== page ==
Any photographer can tell you that black and white photography requires a different approach than shooting in color. The absence of color can simplify a scene, making it more striking and evocative. If you’re new to black and white photography, here is the guide book you need to get started.
1. Focus on Composition
The absence of color in black and white photography allows the viewer to concentrate on other elements of the image, such as the topic, textures, patterns, shapes, and composition. Therefore, you can utilize every composition strategy that you would use in color photography, such as the rule of thirds.
2. Look for Contrast
The monochromatic eye can predict how different colors and luminances appear in black and white. A novice can start by looking for contrast or pairing dark and light elements in a scene. Contrast is crucial to the visual impact of monochrome photographs. The human eye is designed to detect contrast, which may have aided our cavemen predecessors in distinguishing fruit from a canopy of leaves. This helps to explain why we still value black-and-white photography.
In monochrome, other aspects take center stage. Monochrome expresses form clearly, with lines and shapes standing out thanks to contrast and the absence of obtrusive color.
Extremely high contrast yet very dark (low key) or bright (high key) images are created by monochrome photography. Black and white photographs are also well adapted to difficult lighting situations like low light and “high noon” light because of the wide range of tonality (contrast) that is permitted.
3. Observe Texture
Black and white photography can benefit from the use of textures. Textures can stand out and attract the eye more when no colors are present in your photographs. Textures can also add interest or evoke a feeling in your black and white photographs.
Get close enough to your subject to capture the texture’s finer features. Repetition of patterns made of lines or shapes is a common feature of fascinating textures.
4. Explore Shapes
When photographing in black and white, you’ll pay more attention to shapes, another element of your composition. One of the first things viewers use to understand what they’re looking at when an image is devoid of color is its form. But you may also alter the tone of your black and white photographs by using forms as another element of your arrangement. You can convey movement by using circles and other rounded, non-cornered shapes. It is possible to feel more secure while using squares and rectangles. Diagonal lines are extremely useful for drawing the viewer’s eye across your design. The point of triangles often draws the viewer’s attention.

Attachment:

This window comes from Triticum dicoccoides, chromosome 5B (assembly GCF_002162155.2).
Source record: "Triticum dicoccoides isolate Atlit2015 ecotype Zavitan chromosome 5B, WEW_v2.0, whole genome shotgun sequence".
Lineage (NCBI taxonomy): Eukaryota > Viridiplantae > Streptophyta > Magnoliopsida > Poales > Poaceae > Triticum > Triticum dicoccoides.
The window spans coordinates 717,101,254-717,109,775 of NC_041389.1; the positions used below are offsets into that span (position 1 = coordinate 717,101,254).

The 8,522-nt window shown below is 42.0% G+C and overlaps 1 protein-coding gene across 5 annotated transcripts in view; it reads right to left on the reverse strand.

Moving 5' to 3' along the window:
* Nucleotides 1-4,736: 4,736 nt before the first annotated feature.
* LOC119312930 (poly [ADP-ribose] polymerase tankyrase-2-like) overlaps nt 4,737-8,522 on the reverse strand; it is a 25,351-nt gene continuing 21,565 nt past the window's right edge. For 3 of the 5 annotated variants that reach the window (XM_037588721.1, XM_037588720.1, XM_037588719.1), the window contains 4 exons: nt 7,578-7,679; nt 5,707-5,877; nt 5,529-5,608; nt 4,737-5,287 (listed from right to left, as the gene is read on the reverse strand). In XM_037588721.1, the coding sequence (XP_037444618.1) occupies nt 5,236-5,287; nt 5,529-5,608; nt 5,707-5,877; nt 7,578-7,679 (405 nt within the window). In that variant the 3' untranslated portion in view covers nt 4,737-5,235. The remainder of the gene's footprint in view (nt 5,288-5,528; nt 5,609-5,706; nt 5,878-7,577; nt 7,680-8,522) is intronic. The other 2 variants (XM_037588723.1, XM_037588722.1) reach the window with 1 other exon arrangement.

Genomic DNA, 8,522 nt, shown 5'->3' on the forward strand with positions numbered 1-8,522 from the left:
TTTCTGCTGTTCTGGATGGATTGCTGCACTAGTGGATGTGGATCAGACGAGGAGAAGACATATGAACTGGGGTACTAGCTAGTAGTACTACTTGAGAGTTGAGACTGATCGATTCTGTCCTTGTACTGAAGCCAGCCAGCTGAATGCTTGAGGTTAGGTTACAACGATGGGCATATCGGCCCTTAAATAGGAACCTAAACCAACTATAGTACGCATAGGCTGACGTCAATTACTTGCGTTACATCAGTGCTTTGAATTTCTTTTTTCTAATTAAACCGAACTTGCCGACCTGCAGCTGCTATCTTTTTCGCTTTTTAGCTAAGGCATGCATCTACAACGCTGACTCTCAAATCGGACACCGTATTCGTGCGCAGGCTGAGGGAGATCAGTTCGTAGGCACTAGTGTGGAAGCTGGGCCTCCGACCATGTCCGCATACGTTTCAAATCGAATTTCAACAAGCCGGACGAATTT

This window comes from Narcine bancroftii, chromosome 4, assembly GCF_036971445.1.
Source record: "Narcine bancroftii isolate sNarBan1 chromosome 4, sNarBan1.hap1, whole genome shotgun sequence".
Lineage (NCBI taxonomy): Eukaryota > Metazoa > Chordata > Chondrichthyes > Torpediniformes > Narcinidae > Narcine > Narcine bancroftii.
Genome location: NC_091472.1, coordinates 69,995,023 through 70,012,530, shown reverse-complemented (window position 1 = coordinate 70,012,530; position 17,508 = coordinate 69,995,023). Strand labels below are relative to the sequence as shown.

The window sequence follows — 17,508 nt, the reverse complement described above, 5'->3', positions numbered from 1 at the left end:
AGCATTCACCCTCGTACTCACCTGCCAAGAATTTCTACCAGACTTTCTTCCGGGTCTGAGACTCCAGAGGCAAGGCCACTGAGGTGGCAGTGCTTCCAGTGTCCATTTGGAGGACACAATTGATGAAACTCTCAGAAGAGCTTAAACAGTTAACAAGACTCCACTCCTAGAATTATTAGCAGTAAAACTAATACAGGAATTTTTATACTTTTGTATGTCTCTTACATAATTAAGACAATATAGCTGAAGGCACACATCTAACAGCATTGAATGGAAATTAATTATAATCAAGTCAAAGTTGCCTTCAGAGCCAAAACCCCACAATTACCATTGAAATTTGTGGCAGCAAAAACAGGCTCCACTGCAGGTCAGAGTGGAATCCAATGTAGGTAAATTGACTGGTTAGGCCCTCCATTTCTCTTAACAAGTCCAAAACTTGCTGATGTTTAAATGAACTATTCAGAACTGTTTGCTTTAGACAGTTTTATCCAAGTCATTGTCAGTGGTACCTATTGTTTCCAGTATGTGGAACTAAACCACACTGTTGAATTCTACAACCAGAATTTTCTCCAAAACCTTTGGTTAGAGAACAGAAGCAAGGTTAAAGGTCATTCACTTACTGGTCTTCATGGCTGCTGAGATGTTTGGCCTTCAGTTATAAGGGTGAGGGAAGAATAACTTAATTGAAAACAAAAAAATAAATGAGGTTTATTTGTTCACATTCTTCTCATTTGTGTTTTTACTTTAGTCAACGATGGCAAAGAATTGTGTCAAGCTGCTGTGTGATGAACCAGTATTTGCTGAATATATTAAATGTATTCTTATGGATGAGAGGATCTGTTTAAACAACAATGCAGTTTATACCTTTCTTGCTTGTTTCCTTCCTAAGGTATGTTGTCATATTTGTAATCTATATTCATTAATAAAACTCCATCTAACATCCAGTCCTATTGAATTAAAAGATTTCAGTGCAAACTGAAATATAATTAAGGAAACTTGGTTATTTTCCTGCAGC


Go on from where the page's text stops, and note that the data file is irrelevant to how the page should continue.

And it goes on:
5. Play With The Tones
In black and white photography, “tone” can relate to the overall brightness and darkness of your image and the various shades of grey that make up your image. Your black and white photographs’ appearance and mood can be significantly altered by tone adjustments made with editing tools (like the Curves tool in Photoshop). Using black-and-white photography, pay attention to how your composition must vary to produce the desired look.
6. Set The Mood
Certain emotions can be evoked by black and white photography. Therefore, keeping that in mind while shooting is a good idea. You might need to put in extra work to change the mood of your B&W images. Otherwise, you risk creating a picture that lacks emotion and one that is dark and gloomy when you are looking for something else.